captain Julius. Festus
ordered Julius and his men to take the prisoners safely to Rome and deliver them to Caesar.
Probably the Christians at Caesarea gathered at the seashore to say goodbye to their beloved friend, and no doubt many of them wept
as they saw Paul in chains.
Paul was not the only Christian among the passengers. Two of his friends, Doctor Luke and
Aristarchus, went along.
The next day the ship stopped at Sidon. By this time Paul had won the respect of the Roman officer and was given permission to go ashore to visit his friends. Paul, Luke, Aristarchus, and a soldier guard had time for a short visit with the Christians at
The ship docked at Myra, its last stop. The Roman captain found another ship ready to sail for Italy. He had the soldiers and their prisoners board this ship. It set sail and soon they were back in the great Mediterranean Sea.
Sailing was not good, for the winds were strong and from the wrong direction. No wonder the passengers were glad when they stopped at the harbor Fair Havens on the island of Crete.
Winter was coming on and sailing was already dangerous. But the captain was eager to get back to Rome, and the owner of the ship was willing to sail on.
Paul told the owner and the captain, "Sirs, this will be a dangerous voyage. You will cause much injury and damage if we sail now."
Because Fair Havens was not a good place to spend the winter, the owner decided to go farther south before stopping for the winter. The ship glided out of the harbor and into the broad sea.
They had not gone far when a tempestuous wind swept down upon them. Now there was no turning back and they could not go ahead.
How the angry waves tossed the ship! They did not know how soon the ship might be torn to pieces. The captain and the owner of the
ship remembered Paul's advice.
First they tried to lighten the ship by throwing things overboard. Then they waited anxiously for the storm to pass, but it raged on.
They could not see the sun by day or the stars by night.
One morning Paul called everyone to him. Above the roar of the storm he told them, "Sirs, if you had listened to me, this would not
have happened. But be of good cheer; even though we shall lose the
ship, no one will lose his life. Last night an angel of the God I
serve told me this."
Still the storm did not lessen. The people were afraid they would be drowned. Two weeks passed. Then one night the sailors discovered
they were nearing land. No one knew where they were, since they had drifted on the waves for many days. They did not even know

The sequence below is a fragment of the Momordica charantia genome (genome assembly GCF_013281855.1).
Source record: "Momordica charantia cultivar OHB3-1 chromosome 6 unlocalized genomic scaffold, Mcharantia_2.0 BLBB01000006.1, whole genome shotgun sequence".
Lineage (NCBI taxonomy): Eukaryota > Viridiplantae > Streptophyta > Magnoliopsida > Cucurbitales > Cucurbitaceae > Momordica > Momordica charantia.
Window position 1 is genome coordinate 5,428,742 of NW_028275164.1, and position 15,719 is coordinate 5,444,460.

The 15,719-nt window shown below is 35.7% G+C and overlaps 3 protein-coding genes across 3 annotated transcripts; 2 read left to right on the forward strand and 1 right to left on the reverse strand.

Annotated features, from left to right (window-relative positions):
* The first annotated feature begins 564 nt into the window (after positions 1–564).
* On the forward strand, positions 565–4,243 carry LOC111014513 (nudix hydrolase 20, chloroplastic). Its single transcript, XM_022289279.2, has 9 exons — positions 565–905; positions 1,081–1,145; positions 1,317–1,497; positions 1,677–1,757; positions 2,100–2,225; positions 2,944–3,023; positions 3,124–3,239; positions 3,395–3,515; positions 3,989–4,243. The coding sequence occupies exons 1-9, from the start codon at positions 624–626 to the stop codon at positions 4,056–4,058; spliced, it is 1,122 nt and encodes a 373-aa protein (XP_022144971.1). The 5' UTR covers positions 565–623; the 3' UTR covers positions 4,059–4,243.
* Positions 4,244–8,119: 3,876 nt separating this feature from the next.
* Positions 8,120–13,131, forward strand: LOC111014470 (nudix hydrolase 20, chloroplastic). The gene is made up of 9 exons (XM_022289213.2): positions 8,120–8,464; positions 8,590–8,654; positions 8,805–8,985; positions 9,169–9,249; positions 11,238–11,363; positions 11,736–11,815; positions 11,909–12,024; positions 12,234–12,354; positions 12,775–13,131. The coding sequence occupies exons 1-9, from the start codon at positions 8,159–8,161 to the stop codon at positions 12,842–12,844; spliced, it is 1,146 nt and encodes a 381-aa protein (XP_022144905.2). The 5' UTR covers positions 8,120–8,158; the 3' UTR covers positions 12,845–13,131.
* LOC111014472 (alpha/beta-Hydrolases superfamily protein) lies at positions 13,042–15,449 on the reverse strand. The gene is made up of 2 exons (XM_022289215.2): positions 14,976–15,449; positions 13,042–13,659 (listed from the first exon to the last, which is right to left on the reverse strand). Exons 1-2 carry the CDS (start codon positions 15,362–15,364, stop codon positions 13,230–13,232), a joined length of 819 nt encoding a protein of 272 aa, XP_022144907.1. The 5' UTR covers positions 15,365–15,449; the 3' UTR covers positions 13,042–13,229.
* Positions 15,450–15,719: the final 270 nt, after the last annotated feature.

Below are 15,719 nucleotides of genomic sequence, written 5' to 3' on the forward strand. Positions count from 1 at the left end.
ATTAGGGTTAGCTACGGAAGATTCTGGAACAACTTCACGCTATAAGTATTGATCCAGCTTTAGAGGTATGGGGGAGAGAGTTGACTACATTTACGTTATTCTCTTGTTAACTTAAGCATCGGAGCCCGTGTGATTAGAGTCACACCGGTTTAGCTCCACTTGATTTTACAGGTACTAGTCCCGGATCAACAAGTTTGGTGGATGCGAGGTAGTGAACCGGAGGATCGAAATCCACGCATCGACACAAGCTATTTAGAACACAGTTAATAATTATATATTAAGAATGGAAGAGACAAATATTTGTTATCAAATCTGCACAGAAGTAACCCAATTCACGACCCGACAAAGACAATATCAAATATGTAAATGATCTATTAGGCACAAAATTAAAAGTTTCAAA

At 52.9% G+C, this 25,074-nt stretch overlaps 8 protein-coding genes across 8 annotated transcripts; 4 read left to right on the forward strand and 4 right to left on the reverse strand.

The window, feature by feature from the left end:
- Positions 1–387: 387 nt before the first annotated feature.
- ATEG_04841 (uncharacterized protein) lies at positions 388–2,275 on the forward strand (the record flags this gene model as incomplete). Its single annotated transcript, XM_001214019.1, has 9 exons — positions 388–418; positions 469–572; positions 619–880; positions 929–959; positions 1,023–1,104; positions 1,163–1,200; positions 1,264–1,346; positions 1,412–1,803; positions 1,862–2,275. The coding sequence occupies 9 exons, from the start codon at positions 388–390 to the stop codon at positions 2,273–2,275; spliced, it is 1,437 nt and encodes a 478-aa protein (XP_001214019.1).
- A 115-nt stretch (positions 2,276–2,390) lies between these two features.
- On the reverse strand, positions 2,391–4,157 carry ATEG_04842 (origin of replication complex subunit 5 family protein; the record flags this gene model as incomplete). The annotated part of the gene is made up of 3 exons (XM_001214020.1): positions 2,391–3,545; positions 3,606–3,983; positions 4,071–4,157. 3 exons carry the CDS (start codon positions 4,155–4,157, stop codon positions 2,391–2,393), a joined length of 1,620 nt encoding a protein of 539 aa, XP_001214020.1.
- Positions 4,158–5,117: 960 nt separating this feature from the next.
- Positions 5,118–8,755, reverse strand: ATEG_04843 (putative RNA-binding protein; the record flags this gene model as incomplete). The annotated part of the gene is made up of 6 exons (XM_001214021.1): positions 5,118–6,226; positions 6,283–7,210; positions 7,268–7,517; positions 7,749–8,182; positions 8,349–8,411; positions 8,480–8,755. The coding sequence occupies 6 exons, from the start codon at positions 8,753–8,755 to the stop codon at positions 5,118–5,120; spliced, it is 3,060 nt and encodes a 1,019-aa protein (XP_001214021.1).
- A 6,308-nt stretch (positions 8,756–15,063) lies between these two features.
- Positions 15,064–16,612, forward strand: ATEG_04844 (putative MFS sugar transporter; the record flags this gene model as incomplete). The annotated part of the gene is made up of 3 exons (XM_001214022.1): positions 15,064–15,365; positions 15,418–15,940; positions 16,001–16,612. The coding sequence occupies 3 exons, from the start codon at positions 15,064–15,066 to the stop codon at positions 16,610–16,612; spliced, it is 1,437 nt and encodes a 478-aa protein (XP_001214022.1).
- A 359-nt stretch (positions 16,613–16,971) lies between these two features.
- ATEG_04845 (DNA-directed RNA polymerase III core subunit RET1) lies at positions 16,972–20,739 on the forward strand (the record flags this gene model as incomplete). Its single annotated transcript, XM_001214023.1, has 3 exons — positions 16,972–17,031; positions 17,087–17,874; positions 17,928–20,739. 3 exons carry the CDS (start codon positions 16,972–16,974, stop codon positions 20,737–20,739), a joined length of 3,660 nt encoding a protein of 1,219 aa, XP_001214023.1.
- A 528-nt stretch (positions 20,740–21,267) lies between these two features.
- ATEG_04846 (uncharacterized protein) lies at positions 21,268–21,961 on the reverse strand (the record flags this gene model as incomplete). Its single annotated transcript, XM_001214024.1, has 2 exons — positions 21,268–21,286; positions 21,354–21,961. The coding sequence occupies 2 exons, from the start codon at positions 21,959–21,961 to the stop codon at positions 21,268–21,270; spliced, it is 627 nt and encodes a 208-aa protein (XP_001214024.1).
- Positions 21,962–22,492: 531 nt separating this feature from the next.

whether they were nearing a rocky coast or a sandy beach. For fear of being wrecked on the shore, they threw the anchors overboard and waited anxiously for morning to come.
The sailors knew in what danger they were. They could not bring the ship safely to land, so they planned to escape and save their own lives. They began to lower a small boat, but they pretended to be casting more anchors into the sea.
Paul knew what the sailors were doing. He told the centurion, "We cannot be saved unless these sailors stay in the ship."
This time the Roman officer did not even stop to question Paul's words. He cut the ropes that held the small boat and let it drift away.
Toward morning Paul said, "This is the fourteenth day we have been without food. I ask all of you to eat now so you will be
strengthened. No one will be lost."
Before all the people Paul took bread and gave thanks to God. The people took courage and ate with Paul.
At daybreak they could see the land. The sailors did not recognize the place, but ahead was a sandy shore. Lifting the anchors they tried to steer the ship into a small stream. Soon the ship ran aground and stuck fast. The sea beat against the back of the ship
so violently that the ship began to break up.
The soldiers wanted to kill their prisoners for fear some would escape. If one got away, a soldier would have to pay with his own
life. The Roman captain did not want Paul killed, so he refused to
let the soldiers harm any of the prisoners.
At the captain's orders those who could swim jumped into the water and swam to shore. Others found broken pieces of the ship
and floated ashore. Not one of the two hundred and seventy-six people was drowned.